Skip to main content

Reinventing Bat Storm - Muvizu to iClone (Part 1)

Bat Storm Muvizu (left)
In development Bat Storm iClone (right).
If you've been following my work for a while you'll be familiar with my Batman parody character Bat Storm. The character first appeared as a GoAnimate Comedy World design. When GoAnimate dropped all its fun themes in favor of Business Animations I moved the character into the 3D realm of Muvizu shortly after I purchased a license for it in 2016.

I really love Bat Storm's look in Muvizu. The thing is, as easy as Muvizu's developers claim their software is, I find trying to do any form of character animation with it to be infuriating. Which is why you haven't seen a single Bat Storm animation created in Muvizu so far.



My Muvizu Bat Storm
Character.
Lately I've been experimenting with Reallusion's 3D Character Creator 2 for iClone 7, which is soon to be released as a stand alone application in version 3. Although I haven't done a lot of 3D animation with iClone I actually know my way around the software enough to get by thanks to the User Interface and character animation process sharing many similarities with CrazyTalk Animator 3 (2D Animation App).

I already toyed with the idea of animating Bat Storm in iClone using a modified Batman character rig I purchased but the realistic human proportions weren't inspiring me. I really liked my Muvizu Bat Storm character designs.

Over the years I've purchased a lot of content for iClone and Character Creator because I really want to try Pixar style animation. Initially I bought the Toon Maker packs for iClone because the character styles were clearly intended for that type of animation. However the limited range of body types left the idea a little flat.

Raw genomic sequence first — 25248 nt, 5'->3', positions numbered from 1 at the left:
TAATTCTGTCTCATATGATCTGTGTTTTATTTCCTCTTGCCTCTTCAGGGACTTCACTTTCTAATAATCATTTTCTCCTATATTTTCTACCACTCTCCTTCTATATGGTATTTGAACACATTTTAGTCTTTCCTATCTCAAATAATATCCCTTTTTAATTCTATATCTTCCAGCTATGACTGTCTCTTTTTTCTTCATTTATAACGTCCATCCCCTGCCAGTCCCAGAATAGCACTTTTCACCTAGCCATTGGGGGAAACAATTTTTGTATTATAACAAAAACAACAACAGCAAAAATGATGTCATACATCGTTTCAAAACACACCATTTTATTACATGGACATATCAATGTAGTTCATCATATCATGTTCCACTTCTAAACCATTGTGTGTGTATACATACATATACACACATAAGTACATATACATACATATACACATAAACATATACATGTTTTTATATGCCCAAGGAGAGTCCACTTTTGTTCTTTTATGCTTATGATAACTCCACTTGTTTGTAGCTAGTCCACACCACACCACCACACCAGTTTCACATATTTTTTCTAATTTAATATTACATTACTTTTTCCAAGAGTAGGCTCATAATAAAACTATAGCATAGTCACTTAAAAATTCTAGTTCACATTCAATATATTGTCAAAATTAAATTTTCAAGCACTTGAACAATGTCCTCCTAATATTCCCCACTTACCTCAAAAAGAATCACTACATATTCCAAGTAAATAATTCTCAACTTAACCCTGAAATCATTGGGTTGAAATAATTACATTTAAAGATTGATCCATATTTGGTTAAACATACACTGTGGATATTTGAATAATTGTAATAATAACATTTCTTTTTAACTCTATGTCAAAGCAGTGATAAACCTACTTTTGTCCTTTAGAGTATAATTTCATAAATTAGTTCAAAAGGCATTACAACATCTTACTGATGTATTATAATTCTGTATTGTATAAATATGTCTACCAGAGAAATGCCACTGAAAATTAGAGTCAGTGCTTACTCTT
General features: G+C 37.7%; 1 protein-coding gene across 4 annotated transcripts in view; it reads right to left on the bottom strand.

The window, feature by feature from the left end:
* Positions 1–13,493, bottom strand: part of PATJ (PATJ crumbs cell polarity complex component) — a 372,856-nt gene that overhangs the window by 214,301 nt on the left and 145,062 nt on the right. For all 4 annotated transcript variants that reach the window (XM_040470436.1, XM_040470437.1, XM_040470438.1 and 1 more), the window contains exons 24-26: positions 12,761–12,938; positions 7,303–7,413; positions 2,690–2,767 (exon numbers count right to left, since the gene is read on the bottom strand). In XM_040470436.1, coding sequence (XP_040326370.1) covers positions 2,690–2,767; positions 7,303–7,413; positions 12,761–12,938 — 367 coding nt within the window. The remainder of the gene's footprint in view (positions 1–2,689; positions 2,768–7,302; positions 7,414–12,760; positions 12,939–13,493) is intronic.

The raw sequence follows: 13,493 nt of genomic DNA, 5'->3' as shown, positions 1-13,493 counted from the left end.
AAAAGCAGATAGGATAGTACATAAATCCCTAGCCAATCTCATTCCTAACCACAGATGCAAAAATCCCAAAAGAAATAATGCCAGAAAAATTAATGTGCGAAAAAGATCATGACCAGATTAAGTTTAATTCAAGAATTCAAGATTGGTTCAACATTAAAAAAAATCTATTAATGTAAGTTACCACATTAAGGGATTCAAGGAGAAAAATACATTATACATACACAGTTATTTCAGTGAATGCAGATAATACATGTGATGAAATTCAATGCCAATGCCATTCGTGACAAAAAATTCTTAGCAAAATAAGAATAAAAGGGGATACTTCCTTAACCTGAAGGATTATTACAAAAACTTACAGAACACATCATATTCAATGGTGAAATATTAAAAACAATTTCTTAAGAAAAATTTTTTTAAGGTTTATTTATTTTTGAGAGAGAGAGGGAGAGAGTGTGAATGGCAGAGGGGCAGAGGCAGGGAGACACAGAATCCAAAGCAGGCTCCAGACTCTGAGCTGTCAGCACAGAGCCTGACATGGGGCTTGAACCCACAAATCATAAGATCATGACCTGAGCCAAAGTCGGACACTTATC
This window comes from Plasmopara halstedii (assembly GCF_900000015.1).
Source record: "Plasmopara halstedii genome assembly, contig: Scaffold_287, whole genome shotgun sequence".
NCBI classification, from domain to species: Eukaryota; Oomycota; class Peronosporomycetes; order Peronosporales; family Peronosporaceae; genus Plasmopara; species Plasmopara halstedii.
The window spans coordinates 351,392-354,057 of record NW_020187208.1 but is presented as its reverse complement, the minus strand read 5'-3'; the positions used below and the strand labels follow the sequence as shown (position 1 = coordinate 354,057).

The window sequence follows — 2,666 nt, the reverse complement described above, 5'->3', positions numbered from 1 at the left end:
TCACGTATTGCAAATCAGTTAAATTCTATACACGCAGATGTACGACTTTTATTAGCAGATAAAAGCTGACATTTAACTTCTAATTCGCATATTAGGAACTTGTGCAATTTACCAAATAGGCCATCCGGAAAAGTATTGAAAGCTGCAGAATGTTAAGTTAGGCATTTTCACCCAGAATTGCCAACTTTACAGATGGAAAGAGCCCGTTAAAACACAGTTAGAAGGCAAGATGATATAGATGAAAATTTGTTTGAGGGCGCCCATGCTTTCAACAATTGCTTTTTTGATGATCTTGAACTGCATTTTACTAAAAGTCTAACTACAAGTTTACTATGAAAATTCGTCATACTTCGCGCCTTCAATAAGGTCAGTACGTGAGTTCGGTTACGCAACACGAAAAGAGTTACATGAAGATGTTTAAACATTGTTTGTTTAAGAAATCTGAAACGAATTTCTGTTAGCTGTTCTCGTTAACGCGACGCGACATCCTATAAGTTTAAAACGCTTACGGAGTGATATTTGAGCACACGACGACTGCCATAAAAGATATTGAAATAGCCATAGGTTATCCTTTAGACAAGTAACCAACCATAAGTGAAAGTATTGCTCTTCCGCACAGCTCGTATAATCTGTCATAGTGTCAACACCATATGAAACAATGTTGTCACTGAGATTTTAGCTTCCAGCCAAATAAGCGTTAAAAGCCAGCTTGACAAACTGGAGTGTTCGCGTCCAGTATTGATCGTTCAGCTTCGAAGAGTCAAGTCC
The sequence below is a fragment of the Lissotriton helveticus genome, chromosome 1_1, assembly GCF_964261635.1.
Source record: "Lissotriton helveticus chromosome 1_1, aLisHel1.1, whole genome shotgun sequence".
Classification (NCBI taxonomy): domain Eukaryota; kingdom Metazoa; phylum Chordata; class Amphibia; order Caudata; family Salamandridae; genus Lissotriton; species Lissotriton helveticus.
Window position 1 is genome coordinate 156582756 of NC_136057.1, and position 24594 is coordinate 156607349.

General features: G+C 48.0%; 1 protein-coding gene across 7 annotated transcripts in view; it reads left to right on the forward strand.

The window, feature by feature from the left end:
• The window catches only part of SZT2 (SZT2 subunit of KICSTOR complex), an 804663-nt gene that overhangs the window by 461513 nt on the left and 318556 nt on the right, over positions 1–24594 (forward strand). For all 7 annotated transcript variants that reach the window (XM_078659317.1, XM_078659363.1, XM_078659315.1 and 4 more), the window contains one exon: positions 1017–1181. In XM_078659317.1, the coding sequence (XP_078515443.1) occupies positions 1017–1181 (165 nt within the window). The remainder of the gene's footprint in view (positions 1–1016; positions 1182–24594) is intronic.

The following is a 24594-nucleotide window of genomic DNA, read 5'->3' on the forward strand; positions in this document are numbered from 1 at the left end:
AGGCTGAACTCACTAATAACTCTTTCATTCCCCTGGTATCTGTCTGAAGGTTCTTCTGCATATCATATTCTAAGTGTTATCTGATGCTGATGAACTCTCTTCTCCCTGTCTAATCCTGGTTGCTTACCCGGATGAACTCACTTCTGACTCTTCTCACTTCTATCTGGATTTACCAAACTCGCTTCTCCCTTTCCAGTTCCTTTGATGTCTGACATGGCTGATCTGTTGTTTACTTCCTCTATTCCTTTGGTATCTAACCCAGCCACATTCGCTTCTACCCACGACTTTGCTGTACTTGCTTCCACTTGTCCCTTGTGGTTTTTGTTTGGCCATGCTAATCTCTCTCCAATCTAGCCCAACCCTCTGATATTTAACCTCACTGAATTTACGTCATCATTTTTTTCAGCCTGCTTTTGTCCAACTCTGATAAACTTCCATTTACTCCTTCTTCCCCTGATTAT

Character Creator was generally for making more realistic, human characters so I didn't do a lot with it. Then iClone Content creator TokoMotion released his stylised human morphs for Character Creator and finally the application had the ability to create more Pixar like character designs.

I've had TokoMotion's morphs for a while but it wasn't until recently that I decided to really take a serious look at reinventing Bat Storm in iClone using these morphs in Character Creator.

My goal isn't to recreate my Muvizu design exactly. What I want to do is create similar cartoonish proportions but with improved, more detailed designs that come with a more advanced 3D animation studio like iClone.

What's really great about Character Creator is that almost every aspect of your character, down to the smallest detail, can be adjusted just by moving sliders backwards or forwards. It looks daunting at first because there are just so many settings (it's got to be in the thousands per character) but once you narrow it down to just the part of the character you're trying to modify, it becomes much more manageable to play with each slider to see how they affect the character.

Character Creator 2 settings can look daunting.

I haven't finished my Bat Storm character yet but I wanted to show you where I started to where I am now just by playing around in Character Creator.

1. TokoMotion Ramon
Character Base.
Here is the TokoMotion stylised character I used as a base (see image 1). This one I felt had the real top heavy look that I wanted to maintain from my Muvizu design. Initially I removed all his clothes so I could just work with getting the body proportions right.

My goal was to transform this body into a more muscle bound look, with longer legs. When it came to his face I wanted something that looked a little more handsome with a really strong, Batman like, jawline because Bat Storm pretty much wears his cowl 24/7.

2. Bat Storm Base Mark I
Here's what I came up with after a couple of hours of tweaking (image 2). I also dressed him in clothes that I felt I could modify into a Bat suit with minimal texture customization. The shirt he's wearing used to be black with lime green highlights. I liked the texture of it but changed the colors to Bat Storm grey just through using the sliders.

The character is also wearing boots, a belt, and gloves from a pirate character Reallusion gave away free with Character Creator 2's release (I think).